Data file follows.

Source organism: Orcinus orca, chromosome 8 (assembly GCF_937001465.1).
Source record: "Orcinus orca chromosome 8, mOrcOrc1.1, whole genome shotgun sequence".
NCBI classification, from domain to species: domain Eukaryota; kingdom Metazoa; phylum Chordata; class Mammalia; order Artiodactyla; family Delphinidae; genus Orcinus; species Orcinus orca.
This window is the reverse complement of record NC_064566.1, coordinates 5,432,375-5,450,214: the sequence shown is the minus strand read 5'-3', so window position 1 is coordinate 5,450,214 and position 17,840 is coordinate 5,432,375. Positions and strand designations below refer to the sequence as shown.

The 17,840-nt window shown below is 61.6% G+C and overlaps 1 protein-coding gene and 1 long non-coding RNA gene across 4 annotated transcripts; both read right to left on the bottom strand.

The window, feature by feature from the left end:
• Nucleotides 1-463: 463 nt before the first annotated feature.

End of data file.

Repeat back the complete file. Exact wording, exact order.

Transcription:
Source organism: Orcinus orca, chromosome 8 (assembly GCF_937001465.1).
Source record: "Orcinus orca chromosome 8, mOrcOrc1.1, whole genome shotgun sequence".
NCBI classification, from domain to species: domain Eukaryota; kingdom Metazoa; phylum Chordata; class Mammalia; order Artiodactyla; family Delphinidae; genus Orcinus; species Orcinus orca.
This window is the reverse complement of record NC_064566.1, coordinates 5,432,375-5,450,214: the sequence shown is the minus strand read 5'-3', so window position 1 is coordinate 5,450,214 and position 17,840 is coordinate 5,432,375. Positions and strand designations below refer to the sequence as shown.

The 17,840-nt window shown below is 61.6% G+C and overlaps 1 protein-coding gene and 1 long non-coding RNA gene across 4 annotated transcripts; both read right to left on the bottom strand.

The window, feature by feature from the left end:
• Nucleotides 1-463: 463 nt before the first annotated feature.